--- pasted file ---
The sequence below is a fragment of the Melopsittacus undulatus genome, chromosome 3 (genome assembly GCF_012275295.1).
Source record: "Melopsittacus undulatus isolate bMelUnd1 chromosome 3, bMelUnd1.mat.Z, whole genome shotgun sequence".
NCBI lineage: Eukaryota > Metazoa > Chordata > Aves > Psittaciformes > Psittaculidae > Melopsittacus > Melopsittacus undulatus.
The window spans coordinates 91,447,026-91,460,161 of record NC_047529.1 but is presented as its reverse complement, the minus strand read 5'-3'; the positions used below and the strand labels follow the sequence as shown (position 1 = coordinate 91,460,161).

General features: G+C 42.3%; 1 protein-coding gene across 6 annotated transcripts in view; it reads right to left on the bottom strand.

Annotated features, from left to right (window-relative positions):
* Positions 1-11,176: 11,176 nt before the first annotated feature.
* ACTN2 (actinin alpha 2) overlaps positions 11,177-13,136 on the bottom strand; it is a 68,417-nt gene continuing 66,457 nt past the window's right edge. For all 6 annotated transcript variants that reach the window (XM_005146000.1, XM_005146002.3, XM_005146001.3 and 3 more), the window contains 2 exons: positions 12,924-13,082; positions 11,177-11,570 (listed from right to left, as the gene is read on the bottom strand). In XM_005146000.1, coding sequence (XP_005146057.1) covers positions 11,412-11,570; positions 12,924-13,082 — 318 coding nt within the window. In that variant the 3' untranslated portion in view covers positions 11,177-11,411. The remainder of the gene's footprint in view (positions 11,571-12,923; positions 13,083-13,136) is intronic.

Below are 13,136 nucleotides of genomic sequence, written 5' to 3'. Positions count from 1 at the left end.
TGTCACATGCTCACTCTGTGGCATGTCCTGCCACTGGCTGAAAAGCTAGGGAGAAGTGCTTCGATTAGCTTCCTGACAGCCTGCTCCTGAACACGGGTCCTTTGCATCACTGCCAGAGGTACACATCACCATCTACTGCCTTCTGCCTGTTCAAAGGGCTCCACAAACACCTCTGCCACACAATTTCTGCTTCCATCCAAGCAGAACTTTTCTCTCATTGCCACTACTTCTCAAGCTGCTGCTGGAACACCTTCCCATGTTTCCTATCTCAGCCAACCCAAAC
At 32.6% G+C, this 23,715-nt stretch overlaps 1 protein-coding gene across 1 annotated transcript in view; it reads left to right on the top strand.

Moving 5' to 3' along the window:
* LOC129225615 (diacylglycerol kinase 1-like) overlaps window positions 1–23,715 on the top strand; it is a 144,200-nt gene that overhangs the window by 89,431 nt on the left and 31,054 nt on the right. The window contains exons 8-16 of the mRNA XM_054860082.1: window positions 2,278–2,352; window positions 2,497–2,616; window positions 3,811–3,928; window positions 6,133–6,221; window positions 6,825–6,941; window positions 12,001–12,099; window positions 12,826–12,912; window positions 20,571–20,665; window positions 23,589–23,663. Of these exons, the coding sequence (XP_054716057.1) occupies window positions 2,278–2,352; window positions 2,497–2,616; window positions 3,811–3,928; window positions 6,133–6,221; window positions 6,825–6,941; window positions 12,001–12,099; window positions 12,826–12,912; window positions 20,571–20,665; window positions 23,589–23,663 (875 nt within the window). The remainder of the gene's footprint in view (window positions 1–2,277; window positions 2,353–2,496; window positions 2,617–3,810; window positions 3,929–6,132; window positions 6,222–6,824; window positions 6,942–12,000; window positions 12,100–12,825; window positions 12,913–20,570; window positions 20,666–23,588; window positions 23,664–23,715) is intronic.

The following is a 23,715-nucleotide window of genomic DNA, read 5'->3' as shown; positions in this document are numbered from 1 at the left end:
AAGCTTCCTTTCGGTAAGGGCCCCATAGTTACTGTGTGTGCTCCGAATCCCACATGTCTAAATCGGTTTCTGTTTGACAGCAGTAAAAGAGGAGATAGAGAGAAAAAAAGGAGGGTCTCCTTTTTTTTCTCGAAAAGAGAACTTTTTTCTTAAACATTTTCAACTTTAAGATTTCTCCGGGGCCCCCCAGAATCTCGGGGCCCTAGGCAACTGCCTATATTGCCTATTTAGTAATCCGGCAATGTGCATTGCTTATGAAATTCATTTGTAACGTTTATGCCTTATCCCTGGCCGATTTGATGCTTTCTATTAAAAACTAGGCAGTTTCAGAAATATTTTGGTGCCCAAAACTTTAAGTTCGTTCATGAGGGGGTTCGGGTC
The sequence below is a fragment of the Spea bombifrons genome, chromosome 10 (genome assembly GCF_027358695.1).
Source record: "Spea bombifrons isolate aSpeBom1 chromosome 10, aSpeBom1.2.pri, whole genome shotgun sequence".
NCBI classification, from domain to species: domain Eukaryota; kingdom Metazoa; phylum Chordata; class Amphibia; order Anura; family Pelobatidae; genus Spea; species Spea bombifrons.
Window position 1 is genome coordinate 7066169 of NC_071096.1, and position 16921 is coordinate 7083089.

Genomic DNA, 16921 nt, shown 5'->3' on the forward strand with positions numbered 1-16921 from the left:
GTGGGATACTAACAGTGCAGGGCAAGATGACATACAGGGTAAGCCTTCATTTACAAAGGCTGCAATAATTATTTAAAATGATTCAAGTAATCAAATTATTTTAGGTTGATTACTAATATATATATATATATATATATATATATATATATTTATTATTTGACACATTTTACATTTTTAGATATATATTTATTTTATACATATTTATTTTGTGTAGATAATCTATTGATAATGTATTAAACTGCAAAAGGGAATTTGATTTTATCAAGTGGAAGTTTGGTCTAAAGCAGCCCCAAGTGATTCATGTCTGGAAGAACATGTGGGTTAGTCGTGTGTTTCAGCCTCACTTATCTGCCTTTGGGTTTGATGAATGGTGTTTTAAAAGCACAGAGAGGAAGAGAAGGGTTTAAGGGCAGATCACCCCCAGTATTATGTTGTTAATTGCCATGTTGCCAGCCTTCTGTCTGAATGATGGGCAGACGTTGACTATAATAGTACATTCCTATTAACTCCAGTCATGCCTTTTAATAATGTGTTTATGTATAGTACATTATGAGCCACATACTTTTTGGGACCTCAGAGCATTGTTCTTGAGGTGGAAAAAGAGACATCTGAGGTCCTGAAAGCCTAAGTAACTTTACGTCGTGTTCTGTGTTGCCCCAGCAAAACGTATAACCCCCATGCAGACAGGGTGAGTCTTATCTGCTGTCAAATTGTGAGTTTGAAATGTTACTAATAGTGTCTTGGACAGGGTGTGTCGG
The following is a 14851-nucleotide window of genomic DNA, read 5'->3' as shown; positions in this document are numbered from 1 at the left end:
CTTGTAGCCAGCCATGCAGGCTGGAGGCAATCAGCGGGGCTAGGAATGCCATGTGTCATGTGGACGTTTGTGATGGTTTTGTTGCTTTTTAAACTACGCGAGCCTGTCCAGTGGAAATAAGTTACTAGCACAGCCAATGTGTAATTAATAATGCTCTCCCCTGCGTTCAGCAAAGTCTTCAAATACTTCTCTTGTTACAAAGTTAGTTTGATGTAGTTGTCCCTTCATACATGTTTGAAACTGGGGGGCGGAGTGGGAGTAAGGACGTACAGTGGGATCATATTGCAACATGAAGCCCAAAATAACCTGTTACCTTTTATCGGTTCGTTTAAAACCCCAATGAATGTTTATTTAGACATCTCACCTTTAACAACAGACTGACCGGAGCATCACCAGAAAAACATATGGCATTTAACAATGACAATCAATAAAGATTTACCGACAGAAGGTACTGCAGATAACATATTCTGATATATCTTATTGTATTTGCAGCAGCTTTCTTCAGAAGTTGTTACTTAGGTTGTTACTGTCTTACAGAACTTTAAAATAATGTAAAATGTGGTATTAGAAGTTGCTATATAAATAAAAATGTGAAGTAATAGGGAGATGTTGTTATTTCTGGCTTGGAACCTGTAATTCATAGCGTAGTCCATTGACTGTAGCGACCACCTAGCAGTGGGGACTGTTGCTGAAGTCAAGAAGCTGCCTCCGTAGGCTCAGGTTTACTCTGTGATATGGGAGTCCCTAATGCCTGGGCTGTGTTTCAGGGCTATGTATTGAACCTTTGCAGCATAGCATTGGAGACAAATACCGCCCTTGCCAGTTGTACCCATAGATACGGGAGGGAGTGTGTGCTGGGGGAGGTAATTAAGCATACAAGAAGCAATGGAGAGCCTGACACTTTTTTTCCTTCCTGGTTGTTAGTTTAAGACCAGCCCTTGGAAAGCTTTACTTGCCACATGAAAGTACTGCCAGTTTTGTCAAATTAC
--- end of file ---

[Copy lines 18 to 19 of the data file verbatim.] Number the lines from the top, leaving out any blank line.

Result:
NCBI classification, from domain to species: domain Eukaryota; kingdom Metazoa; phylum Chordata; class Amphibia; order Anura; family Pelobatidae; genus Spea; species Spea bombifrons.
Window position 1 is genome coordinate 7066169 of NC_071096.1, and position 16921 is coordinate 7083089.